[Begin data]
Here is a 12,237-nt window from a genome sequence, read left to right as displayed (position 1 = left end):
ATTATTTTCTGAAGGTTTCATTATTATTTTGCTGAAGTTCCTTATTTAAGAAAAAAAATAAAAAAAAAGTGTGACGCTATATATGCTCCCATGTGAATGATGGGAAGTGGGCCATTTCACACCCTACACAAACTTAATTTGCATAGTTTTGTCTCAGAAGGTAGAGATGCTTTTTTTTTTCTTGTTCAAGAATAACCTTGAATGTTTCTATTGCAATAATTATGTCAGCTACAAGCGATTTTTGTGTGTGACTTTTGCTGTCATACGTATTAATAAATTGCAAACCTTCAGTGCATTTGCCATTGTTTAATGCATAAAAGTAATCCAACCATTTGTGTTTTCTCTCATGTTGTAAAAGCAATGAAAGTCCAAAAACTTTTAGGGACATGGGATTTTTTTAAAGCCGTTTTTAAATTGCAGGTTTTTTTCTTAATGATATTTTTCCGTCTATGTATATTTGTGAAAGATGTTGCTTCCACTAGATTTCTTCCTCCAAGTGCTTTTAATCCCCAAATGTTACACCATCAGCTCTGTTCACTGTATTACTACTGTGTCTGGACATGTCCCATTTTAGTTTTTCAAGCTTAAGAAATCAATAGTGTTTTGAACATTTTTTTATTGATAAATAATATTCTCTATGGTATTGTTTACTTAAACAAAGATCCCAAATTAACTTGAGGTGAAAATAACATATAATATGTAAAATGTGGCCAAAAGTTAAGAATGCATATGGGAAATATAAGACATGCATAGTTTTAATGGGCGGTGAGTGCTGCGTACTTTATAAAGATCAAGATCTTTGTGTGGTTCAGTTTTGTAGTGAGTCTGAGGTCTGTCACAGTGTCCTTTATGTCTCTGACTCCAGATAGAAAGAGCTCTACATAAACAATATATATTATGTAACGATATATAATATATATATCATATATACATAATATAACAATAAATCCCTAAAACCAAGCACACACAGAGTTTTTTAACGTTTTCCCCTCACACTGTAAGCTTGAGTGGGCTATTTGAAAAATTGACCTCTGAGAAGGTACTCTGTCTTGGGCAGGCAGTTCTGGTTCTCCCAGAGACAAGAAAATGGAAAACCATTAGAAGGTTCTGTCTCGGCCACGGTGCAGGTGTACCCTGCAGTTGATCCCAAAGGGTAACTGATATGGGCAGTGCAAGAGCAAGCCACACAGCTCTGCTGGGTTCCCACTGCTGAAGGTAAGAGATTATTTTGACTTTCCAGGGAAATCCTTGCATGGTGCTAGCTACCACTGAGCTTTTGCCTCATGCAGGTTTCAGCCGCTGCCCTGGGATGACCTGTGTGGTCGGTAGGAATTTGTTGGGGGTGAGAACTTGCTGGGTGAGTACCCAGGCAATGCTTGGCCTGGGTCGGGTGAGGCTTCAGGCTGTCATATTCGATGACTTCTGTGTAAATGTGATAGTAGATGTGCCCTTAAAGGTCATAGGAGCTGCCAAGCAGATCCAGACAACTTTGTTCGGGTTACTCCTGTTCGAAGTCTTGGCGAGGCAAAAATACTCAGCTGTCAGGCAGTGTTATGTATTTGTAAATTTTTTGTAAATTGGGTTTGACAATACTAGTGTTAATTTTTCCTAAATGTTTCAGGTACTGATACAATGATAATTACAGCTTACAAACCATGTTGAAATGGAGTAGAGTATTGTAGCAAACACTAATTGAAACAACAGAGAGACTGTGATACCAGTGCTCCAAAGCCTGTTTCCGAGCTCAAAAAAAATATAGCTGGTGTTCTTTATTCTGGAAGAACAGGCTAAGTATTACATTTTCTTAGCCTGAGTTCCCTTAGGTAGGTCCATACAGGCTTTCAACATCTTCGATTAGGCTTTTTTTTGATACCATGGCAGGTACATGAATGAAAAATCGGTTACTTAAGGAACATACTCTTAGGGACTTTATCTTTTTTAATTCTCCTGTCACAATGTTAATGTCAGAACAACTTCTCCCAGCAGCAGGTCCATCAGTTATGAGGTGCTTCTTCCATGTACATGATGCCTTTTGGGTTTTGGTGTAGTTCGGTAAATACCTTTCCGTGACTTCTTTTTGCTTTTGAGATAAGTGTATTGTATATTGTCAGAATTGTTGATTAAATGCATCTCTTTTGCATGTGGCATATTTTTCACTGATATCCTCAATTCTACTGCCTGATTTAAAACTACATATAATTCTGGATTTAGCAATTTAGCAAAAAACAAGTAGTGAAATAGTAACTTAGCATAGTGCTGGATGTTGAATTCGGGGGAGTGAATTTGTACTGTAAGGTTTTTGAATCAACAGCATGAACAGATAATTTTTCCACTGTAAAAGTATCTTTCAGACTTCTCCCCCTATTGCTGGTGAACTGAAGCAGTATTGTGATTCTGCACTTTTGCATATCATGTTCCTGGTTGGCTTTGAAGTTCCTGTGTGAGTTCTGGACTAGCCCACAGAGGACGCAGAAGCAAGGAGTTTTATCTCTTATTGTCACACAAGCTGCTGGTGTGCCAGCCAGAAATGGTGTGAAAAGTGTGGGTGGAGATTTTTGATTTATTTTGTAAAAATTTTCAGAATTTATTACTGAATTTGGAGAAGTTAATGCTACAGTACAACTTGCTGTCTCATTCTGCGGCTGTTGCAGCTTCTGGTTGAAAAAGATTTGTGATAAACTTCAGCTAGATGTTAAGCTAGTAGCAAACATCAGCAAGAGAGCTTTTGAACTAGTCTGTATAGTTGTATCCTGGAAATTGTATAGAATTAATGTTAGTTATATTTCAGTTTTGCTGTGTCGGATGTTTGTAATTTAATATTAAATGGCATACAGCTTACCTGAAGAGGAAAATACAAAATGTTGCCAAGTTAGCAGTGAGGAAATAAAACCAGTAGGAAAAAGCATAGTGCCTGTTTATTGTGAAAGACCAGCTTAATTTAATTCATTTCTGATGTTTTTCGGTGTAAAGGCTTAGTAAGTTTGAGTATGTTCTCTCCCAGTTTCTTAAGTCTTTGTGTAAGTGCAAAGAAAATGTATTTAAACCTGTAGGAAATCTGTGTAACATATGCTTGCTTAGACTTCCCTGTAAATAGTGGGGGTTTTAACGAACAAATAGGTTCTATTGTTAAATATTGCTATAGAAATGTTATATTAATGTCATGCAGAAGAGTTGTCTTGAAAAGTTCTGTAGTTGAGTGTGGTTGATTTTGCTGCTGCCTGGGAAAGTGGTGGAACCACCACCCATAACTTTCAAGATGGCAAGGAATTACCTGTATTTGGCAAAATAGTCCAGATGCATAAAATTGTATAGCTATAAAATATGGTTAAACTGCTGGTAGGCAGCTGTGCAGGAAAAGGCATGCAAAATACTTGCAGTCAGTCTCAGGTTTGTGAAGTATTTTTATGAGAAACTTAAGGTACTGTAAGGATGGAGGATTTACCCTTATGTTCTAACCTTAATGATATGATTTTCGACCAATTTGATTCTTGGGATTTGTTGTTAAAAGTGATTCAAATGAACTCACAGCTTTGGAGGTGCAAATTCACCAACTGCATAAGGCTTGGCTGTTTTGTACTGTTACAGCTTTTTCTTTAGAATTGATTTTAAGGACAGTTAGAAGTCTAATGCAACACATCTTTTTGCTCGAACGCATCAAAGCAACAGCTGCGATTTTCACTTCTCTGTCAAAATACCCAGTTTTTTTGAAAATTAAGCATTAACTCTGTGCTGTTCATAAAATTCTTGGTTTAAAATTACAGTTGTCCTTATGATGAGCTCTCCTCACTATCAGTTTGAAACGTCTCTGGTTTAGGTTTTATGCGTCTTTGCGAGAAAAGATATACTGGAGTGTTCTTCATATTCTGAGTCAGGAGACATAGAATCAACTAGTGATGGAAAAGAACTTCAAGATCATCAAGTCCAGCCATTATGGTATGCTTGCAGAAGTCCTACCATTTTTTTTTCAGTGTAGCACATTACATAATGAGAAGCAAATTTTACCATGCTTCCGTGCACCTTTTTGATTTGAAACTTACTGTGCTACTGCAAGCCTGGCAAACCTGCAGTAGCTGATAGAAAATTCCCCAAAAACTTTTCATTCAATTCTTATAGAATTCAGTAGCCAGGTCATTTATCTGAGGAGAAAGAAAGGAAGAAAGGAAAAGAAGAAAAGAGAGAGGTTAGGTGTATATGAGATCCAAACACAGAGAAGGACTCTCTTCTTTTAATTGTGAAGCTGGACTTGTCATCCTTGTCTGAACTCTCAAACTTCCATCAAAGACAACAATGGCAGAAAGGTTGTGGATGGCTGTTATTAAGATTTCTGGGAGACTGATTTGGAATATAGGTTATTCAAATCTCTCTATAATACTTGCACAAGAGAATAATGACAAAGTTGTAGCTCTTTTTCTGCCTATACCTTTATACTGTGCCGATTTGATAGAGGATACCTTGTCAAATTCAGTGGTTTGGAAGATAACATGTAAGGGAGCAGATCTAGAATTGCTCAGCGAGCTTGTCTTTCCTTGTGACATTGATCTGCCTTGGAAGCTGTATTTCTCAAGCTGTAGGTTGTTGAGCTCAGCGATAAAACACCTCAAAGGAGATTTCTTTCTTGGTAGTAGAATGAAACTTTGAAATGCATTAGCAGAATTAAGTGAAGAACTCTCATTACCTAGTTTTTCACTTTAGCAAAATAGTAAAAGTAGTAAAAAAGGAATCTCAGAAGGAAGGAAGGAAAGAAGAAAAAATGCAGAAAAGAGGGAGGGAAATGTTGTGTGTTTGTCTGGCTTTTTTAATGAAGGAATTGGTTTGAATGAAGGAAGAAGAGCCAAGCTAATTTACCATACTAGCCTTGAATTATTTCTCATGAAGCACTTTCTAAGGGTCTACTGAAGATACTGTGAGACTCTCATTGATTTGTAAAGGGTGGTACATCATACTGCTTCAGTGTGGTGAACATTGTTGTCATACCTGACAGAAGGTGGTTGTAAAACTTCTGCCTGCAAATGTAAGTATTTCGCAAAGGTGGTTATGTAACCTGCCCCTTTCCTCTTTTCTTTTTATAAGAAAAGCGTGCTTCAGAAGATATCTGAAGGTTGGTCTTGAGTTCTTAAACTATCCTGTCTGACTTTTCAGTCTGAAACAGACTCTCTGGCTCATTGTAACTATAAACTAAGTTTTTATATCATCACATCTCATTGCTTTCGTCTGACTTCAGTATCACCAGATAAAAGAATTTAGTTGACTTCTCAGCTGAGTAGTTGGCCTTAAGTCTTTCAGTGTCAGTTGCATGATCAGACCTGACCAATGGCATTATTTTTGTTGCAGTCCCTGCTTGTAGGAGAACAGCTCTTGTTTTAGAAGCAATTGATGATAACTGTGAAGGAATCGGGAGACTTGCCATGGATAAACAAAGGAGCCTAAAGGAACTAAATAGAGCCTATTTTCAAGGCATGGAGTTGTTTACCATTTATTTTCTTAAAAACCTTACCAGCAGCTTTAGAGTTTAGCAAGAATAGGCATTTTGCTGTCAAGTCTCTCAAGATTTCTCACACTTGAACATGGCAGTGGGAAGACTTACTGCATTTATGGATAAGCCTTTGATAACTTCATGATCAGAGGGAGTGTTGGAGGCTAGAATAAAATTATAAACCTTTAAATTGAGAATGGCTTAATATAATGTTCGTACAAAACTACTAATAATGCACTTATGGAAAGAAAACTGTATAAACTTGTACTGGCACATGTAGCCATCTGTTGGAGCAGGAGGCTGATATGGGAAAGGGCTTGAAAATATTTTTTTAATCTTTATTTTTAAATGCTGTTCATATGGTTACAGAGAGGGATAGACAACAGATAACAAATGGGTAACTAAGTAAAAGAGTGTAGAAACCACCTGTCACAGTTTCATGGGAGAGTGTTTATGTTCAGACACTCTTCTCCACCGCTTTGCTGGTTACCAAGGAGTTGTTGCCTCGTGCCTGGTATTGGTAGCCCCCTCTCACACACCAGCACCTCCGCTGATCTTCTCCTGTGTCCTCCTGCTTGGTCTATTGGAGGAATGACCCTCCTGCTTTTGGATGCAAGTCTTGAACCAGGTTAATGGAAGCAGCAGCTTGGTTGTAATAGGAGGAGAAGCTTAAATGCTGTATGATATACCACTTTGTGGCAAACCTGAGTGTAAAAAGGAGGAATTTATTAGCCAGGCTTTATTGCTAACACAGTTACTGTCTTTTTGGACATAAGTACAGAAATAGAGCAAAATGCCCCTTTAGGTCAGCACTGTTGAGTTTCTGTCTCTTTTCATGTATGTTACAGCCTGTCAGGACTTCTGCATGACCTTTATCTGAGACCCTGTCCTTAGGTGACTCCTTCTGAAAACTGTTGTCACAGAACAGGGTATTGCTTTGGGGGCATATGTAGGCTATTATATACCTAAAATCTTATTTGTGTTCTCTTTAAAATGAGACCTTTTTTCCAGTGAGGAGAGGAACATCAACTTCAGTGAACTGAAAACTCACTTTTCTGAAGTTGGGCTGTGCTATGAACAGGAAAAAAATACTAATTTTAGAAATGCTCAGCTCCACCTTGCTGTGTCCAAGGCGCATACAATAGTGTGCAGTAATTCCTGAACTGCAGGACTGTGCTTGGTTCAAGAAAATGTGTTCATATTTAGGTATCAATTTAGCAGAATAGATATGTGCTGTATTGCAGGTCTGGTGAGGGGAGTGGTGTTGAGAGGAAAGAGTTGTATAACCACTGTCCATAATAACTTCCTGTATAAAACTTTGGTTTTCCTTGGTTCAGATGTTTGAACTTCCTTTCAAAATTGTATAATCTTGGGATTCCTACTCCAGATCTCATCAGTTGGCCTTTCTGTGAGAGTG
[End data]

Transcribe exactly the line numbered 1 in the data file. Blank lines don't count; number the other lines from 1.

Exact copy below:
Here is a 12,237-nt window from a genome sequence, read left to right as displayed (position 1 = left end):